Delhi’s strides in the power sector are nothing short of a revolution. With Goa power department proposing tariff hikes, can’t we learn something from the Delhi model?
The state electricity department’s proposal seeking permission from the Joint Electricity Regulatory Commission (JERC) to hike power tariff by 3.84 percent for various categories of consumers including domestic, industrial and commercial faced sharp criticism during a public hearing held in Goa on February 5.
The grievances were directed at the fact that the department had failed to provide affordable, clean and continuous power supply and should look for different ways of revenue generation to fill the revenue gap of Rs 372.41 crore (2020-21) instead of piercing a hole in the pockets of the common man.
In sharp contrast, over the past five years, the strides made by Delhi in the power sector have been nothing short of a revolution.
This Bijli Swaraj – people’s power over electric power – of Delhi has ensured that national capital has had zero-tariff hikes in the last 5 years but there is also access to 24×7 cheap and clean electricity with the first 200 units free every month (with those consuming electricity between 201 units and 400 units eligible to avail 50 percent subsidy from the government on their bills). This is a common demand across states and this also makes Delhi an outlier – being rather different from the rest of the country. There are many lessons to be learned and practices to be emulated from the Delhi experience so as to replicate the Delhi model in other states. Goa, particularly, is primed for this.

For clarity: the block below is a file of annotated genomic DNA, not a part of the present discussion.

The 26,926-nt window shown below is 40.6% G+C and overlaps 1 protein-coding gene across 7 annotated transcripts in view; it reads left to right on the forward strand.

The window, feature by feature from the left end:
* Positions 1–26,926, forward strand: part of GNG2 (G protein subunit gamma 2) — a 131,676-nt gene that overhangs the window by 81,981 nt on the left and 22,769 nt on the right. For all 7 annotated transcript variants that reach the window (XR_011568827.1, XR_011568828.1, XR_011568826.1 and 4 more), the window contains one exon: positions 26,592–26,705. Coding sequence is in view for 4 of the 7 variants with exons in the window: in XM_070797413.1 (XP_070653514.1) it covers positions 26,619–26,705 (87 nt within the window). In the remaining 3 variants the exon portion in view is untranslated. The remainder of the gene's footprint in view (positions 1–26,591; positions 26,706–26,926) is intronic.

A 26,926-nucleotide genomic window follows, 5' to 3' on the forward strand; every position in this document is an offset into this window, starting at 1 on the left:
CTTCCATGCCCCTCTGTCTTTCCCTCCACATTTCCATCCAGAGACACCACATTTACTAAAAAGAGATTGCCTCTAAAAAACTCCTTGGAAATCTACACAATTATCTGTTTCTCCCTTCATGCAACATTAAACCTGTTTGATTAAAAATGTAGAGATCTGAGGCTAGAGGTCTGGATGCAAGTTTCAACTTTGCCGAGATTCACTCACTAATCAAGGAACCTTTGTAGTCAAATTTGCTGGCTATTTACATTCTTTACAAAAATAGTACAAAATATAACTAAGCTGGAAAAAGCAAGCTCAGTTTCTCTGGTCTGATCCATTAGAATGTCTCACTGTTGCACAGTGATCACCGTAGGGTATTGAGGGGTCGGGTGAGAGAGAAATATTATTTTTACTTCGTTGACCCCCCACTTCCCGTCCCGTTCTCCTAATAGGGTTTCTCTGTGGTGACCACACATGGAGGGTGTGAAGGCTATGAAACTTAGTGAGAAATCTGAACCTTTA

First and foremost, Delhi and Goa are beset by the same core problem – both the states are net consumers and not producers of energy – that is the energy being purchased from other states far exceeds the energy being sold to them. As per the Statistical Handbook of Goa, 2016-17, the state has purchased around 26,235 MKWH of energy in the span of the preceding seven years. During the same course of time, the state has sold only 21,019 MKWH of energy – thus accounting for a deficit of around 5,216 MKWH of energy. This translates into a whopping 750 MKWH (approximately) of energy deficit per year in each of the last seven years.
In October of last year, it came to light that the state power department was reeling under financial crisis due to the non-payment of dues by consumers. After going through the balance sheets of all the sub-divisions, it was understood that total Rs 350 crore was outstanding from the power consumers, including the government agencies, individuals and private firms. Of this, Rs 120 crore to Rs 145 crore was due from various government departments alone. Such a crisis can be averted with the efficiency that is linked to monitoring and accountability and engineering and economics. Here as well, the state power department of Goa could take a cue from the Aam Aadmi Party government – one that has worked with the private sector in Delhi opposed it in court on its financial bungling of the past, and yet showed utmost professionalism whilst deploying new policies around solar energy, electric vehicles, and battery charging stations as well as supply code changes that assist consumers and penalize discoms. Another recourse that Goa has and something which AAP has used rather sagaciously is to exercise the Electricity Act, 2003 and the Right to Information Act, 2005 well.